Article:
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Archived Comments for: Media reporting of tenofovir trials in Cambodia and Cameroon

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  1. Misrepresentation in article data

    Stuart Rennie, University of North Carolina-Chapel Hill

    3 October 2005

    A contribution I made to a leading bioethics blog ( cited in the article by Mills et. al. as an example of inaccurate media reporting. I disagree with this judgment, for the reasons stated below. The reasons are not merely personal; they also expose weaknesses in the study as a whole.

    First, there is a methodological problem with the study's inclusion criteria. The author's write "We included articles from any media source, but excluded non-media articles posted in non-governmental organization (NGO) activist websites as these contain mostly blogs or position papers and are not intended to be objective." If this criterion was applied consistently, it would also have excluded contributions (like my own) to the American Journal of Bioethics Editor's Blog. But apart from that question, Amnesty International, Doctors without Borders, or the International Crisis Group will not agree that their websites 'do not intend to be objective.' That exclusion criterion needs to be justified and applied consistently.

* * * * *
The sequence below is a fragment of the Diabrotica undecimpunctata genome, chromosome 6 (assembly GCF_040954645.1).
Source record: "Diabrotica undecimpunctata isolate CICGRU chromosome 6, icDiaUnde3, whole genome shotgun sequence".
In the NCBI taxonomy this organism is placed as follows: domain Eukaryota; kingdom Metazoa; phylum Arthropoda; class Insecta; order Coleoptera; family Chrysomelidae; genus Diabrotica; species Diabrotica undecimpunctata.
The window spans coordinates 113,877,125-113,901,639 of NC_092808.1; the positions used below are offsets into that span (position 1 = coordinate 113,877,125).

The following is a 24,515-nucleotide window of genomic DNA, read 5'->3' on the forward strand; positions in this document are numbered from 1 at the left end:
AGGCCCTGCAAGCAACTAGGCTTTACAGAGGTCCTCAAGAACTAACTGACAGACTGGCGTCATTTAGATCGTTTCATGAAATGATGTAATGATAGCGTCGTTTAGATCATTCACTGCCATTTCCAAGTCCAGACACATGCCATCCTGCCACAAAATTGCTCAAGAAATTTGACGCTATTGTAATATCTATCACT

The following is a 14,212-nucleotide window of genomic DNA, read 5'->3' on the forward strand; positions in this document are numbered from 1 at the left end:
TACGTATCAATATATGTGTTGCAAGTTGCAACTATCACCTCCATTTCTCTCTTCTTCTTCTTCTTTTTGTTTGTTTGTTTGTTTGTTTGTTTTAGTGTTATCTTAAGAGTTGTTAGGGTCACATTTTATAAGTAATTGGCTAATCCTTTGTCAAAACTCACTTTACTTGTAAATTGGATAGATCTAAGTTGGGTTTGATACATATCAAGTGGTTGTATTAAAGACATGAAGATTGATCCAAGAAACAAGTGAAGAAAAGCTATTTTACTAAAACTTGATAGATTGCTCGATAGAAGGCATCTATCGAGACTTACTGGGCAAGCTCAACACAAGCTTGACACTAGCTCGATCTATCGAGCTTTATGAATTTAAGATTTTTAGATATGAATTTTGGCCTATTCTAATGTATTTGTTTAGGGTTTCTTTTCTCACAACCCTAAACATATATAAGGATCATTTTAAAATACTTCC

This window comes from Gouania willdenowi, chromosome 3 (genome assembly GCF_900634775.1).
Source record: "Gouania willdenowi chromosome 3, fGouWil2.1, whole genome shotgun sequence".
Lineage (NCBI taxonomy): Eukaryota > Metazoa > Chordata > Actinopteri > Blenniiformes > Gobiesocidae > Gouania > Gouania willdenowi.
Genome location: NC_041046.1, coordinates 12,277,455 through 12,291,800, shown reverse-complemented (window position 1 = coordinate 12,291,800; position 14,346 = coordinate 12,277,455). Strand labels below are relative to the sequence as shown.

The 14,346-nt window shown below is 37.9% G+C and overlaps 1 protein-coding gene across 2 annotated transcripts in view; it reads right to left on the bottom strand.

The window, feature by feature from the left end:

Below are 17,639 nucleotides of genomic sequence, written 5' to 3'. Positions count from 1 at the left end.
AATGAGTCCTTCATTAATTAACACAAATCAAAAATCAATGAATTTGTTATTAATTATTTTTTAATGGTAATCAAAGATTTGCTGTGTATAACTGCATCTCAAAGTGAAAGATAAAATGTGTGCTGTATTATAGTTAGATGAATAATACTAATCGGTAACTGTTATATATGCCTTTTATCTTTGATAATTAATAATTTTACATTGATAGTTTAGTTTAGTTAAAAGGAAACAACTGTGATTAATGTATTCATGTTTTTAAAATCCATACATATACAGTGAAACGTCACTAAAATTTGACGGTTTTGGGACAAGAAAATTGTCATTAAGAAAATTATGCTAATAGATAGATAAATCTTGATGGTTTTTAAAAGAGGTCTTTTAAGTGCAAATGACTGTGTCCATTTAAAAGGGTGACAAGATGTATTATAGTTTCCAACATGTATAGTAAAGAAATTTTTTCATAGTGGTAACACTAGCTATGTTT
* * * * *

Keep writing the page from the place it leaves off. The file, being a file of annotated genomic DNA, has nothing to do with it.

Second, the methods of the study are apparently not sensitive to the distinction between direct and indirect reporting. The piece I wrote was devoted to what people were saying about the tenofovir trials, not what was true of those trials. If the content analysis cannot pick out this common distinction, it makes one wonder about the accuracy of the other data cited in the study. This point is significant, because the research seeks to promote accuracy in reporting.

    Competing interests